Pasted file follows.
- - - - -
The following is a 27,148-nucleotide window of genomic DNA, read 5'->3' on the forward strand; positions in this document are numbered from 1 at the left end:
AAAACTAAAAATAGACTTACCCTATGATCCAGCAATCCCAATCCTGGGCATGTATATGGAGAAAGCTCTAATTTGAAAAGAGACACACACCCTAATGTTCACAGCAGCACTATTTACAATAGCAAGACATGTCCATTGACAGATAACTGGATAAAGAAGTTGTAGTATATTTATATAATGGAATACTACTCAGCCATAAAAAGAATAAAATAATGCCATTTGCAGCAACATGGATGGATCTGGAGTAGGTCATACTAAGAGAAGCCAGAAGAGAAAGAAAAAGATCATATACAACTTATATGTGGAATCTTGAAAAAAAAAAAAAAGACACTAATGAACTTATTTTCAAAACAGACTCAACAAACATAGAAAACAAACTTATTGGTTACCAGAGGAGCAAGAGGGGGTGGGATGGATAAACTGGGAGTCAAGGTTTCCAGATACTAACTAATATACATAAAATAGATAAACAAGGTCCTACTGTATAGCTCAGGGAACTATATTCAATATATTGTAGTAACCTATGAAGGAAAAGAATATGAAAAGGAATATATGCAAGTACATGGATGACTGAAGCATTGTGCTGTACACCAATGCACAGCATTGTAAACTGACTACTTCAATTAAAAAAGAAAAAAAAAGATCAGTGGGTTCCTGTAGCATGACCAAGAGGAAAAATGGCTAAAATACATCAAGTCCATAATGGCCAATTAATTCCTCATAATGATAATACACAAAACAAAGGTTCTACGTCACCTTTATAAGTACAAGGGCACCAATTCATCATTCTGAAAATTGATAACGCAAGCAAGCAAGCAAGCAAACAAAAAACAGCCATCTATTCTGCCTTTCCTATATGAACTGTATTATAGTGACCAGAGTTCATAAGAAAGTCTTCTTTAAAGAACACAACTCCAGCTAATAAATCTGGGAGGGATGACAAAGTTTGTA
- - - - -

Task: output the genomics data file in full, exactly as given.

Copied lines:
The following is a 27,148-nucleotide window of genomic DNA, read 5'->3' on the forward strand; positions in this document are numbered from 1 at the left end:
AAAACTAAAAATAGACTTACCCTATGATCCAGCAATCCCAATCCTGGGCATGTATATGGAGAAAGCTCTAATTTGAAAAGAGACACACACCCTAATGTTCACAGCAGCACTATTTACAATAGCAAGACATGTCCATTGACAGATAACTGGATAAAGAAGTTGTAGTATATTTATATAATGGAATACTACTCAGCCATAAAAAGAATAAAATAATGCCATTTGCAGCAACATGGATGGATCTGGAGTAGGTCATACTAAGAGAAGCCAGAAGAGAAAGAAAAAGATCATATACAACTTATATGTGGAATCTTGAAAAAAAAAAAAAAGACACTAATGAACTTATTTTCAAAACAGACTCAACAAACATAGAAAACAAACTTATTGGTTACCAGAGGAGCAAGAGGGGGTGGGATGGATAAACTGGGAGTCAAGGTTTCCAGATACTAACTAATATACATAAAATAGATAAACAAGGTCCTACTGTATAGCTCAGGGAACTATATTCAATATATTGTAGTAACCTATGAAGGAAAAGAATATGAAAAGGAATATATGCAAGTACATGGATGACTGAAGCATTGTGCTGTACACCAATGCACAGCATTGTAAACTGACTACTTCAATTAAAAAAGAAAAAAAAAGATCAGTGGGTTCCTGTAGCATGACCAAGAGGAAAAATGGCTAAAATACATCAAGTCCATAATGGCCAATTAATTCCTCATAATGATAATACACAAAACAAAGGTTCTACGTCACCTTTATAAGTACAAGGGCACCAATTCATCATTCTGAAAATTGATAACGCAAGCAAGCAAGCAAGCAAACAAAAAACAGCCATCTATTCTGCCTTTCCTATATGAACTGTATTATAGTGACCAGAGTTCATAAGAAAGTCTTCTTTAAAGAACACAACTCCAGCTAATAAATCTGGGAGGGATGACAAAGTTTGTA